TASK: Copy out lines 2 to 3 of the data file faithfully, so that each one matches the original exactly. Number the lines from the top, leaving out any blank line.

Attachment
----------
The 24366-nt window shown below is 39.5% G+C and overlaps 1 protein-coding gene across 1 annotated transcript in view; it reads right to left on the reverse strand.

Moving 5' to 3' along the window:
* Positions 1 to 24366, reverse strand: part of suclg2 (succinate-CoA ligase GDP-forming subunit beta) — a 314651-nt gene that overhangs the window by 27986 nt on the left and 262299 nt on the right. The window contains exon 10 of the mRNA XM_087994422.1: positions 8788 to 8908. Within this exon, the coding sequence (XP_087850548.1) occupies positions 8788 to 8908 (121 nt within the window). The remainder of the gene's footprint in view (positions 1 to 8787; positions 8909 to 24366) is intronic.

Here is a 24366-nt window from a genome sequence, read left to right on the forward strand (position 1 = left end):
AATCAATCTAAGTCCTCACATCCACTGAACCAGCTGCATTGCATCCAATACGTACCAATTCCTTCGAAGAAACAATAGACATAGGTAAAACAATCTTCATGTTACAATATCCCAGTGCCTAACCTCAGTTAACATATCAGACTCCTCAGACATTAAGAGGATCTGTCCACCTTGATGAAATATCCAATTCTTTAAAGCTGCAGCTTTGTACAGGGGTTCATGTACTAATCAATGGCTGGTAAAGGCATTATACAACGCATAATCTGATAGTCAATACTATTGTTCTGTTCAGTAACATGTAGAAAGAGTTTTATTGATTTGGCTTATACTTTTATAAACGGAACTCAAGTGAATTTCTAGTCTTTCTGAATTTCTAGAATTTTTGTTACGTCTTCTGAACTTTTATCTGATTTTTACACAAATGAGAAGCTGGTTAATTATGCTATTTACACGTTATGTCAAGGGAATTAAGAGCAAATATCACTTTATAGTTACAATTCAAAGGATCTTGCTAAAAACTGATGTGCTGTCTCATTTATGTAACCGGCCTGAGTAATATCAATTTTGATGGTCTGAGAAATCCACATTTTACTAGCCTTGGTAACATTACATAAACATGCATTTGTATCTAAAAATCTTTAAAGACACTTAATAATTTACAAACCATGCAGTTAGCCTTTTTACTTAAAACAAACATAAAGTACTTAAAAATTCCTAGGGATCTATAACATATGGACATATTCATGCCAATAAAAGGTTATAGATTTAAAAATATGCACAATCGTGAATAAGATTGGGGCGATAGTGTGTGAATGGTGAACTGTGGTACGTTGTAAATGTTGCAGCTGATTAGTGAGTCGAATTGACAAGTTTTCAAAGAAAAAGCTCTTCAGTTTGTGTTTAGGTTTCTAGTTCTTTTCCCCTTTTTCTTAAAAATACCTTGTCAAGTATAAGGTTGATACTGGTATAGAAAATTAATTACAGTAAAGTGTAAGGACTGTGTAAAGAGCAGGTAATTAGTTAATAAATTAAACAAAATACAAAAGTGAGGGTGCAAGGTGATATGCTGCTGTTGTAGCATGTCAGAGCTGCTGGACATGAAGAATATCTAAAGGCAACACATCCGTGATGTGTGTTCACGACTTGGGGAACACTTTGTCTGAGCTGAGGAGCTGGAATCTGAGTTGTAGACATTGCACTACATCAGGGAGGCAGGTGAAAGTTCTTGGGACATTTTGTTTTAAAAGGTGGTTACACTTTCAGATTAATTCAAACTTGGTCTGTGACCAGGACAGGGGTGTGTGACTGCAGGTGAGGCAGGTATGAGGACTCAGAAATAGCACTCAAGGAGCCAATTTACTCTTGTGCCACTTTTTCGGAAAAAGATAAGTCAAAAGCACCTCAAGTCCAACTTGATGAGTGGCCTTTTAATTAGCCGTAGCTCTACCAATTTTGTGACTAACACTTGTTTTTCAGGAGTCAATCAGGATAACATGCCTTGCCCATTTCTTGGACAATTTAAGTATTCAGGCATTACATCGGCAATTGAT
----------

Moving 5' to 3' along the window:
* Positions 1 to 24366, reverse strand: part of suclg2 (succinate-CoA ligase GDP-forming subunit beta) — a 314651-nt gene that overhangs the window by 27986 nt on the left and 262299 nt on the right. The window contains exon 10 of the mRNA XM_087994422.1: positions 8788 to 8908. Within this exon, the coding sequence (XP_087850548.1) occupies positions 8788 to 8908 (121 nt within the window). The remainder of the gene's footprint in view (positions 1 to 8787; positions 8909 to 24366) is intronic.